“We need a freeze, all right, but it must be a mutual freeze on this kind of science. As a professional, I am not one to forbid any avenues of research inquiry. But this, I think, is not real science in my view. It has nothing to do with a comprehension of nature; it is not an inquiry into nature. Its only possible outcome will be the destruction of nature itself. It should be brought to a stop, by both sides, before it gets totally out of hand… [A] nuclear war involving the exchange of less than one third of the total Russian and American bombs will produce a dense cloud of dust and soot from ignited cities and forests changing the climate of the entire Northern Hemisphere, shifting it abruptly from its present seasonal state to a long, sunless, frozen night… I believe that humanity, as a whole, having learned the facts of the matter, will know what must be done about nuclear weapons.” [That we abolish them!](9)

For Thomas, Hiroshima and Nagasaki taught us all we need to know about this version of war. In a singular act of professional-political courage, Lewis warned leaders who have hands on the nuclear buttons: don’t count on us doctors to restore the health of earth and its devastated inhabitants after a nuclear war. We won’t be able to do it. Our scientific mind has deep respect for the limits of human brainpower. On this dread question, we have only our ignorance to contribute. There is some knowledge humans have no right to acquire.

Speech of this sort has been rare in recent public discourse in America. Thomas believed that leaders of government and medical professionals should undertake sustained, careful dialogue on government’s current capacity to kill life on our planet, “the most beautiful object I have ever seen in a photograph.” In this mixture of humility, hope, and science, Thomas stood on a boundary between his profession and his citizenship. Implicitly he was daring to occupy intellectual territory akin to my own. No more than science can theology and ethics be reduced to a mere segment of human concern. Whole persons, whole humanity, whole earth were the spheres of Lewis’ capacious mind.

Even in a hospital bed, who would not cherish spiritual kinship with this man, who loved hospital patients enough to care for the whole context of our humanity outside of hospitals?

The vast, unjust distribution of health care for the world’s sick

“Jerome Trichter, a long-time professional in the department [of public health], devoted public servant, arranged several tours for the Board of Health to take a direct look at the kinds of quarters people lived in, in Harlem, the South Bronx, Bedford Stuyvesant, and Brownsville… We traveled on several winter days from block to ravaged block in a long gleaming black city limousine, feeling like guilty intruders…looking at: lightless staircases with broken treads to cause long falls in the dark, toilets flooded and leaking continually into apartments below, broken windows in corridors, broken boilers in the basements, rats as big as cats, roaches as big as rats, and every kitchen jam-packed with small children crying to keep warm around a lighted stove… burners going day and night, carrying obvious hazards of fire and carbon monoxide poisoning.”(10)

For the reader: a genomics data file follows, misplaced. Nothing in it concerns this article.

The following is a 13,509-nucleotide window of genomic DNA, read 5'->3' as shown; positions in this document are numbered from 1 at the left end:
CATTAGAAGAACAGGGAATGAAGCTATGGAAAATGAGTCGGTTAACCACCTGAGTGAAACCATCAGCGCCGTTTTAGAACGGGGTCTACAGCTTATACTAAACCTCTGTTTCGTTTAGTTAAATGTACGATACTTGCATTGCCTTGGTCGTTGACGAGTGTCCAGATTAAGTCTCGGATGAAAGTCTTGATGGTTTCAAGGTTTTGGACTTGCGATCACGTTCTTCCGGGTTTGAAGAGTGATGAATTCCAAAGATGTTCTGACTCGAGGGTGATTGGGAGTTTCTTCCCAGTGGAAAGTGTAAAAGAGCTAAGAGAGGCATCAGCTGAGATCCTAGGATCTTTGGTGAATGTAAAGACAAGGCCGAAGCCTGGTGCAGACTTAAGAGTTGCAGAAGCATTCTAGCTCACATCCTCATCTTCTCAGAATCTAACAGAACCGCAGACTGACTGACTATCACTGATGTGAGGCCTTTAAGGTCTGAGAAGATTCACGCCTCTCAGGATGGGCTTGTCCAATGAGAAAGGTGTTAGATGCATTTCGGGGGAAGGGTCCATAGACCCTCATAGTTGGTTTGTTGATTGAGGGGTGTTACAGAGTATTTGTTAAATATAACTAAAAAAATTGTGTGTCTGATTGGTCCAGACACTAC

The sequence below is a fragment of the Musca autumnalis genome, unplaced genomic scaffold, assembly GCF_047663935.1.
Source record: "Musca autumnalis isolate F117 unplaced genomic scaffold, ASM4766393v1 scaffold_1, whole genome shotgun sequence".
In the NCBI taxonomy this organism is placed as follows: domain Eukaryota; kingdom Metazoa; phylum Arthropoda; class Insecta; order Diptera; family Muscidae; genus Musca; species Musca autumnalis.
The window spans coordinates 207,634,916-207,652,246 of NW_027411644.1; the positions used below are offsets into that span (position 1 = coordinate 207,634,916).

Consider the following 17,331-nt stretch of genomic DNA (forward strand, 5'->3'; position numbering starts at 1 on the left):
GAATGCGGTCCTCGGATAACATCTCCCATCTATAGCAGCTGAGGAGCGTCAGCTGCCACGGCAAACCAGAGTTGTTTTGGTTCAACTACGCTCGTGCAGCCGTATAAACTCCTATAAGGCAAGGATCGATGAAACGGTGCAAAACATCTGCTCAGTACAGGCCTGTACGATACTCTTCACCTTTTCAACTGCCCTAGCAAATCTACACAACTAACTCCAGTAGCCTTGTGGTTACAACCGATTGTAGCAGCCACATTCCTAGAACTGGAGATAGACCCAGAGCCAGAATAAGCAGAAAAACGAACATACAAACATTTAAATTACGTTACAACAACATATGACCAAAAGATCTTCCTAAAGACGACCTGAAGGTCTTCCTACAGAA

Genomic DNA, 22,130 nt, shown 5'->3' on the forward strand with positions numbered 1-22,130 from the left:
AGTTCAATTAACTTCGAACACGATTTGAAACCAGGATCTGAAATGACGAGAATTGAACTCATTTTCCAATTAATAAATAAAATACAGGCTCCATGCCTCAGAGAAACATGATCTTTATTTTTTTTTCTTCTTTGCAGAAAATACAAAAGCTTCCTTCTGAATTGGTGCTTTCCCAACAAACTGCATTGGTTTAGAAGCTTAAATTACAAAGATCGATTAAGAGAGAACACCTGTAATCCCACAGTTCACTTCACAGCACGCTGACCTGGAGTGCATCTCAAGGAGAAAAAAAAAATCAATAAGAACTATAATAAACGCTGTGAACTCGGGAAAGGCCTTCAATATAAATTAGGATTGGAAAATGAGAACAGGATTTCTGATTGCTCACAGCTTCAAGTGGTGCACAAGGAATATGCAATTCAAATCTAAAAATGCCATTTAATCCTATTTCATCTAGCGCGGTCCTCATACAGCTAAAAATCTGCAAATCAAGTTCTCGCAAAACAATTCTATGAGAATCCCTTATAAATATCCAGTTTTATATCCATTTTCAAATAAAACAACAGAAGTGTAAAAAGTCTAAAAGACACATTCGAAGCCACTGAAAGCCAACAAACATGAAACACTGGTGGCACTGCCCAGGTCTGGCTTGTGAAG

“A society can be judged by the way it treats its most disadvantaged, its least beloved, its mad. As things now stand, we must be judged a poor lot, and it is time to mend our ways.”(11)

It is not quite true that we Americans have “the best medical care in the world.” We get the best care—as in MSKCC—if we have money and governments to pay for it.

Those medical professionals from many countries gave me reason to wonder how their families back home were faring in the worldwide epidemic of cancer. Both their jobs in New York and the financing available to elderly patients like me had to suggest inequities afflicting rich and poor countries, including the United States.

To be sure, it was ethical comfort to me to see patients in the hospital from many Manhattan neighborhoods: East Side Manhattan and Harlem poor, equally assured by Social Security, Medicare, and the new Affordable Care Act that some 80 percent of their bills could be paid to this expensive institution. Here I experienced new gratitude for a Congress and Presidents who legislated those benefits in 1937, 1967, and 2013. At the same time I experienced a new wave of hostility at the readiness of some politicians to risk some, if not all, of these socially-shared benefits in new schemes to balance a national budget by denying them to a new generation of Americans who include my children and grandchildren. (During my time in MSKCC, our own son in Iowa told us that his annual health insurance premium under “Obamacare” was saving his family $700 a month, a change that added new impetus to his work on behalf of Iowa’s Democrats.).

Turning attention from one’s personal experience of American medical care to the needs of the world’s poor was no minor ethical rumination for this cancer patient, who happens to claim ethics as his professional specialty.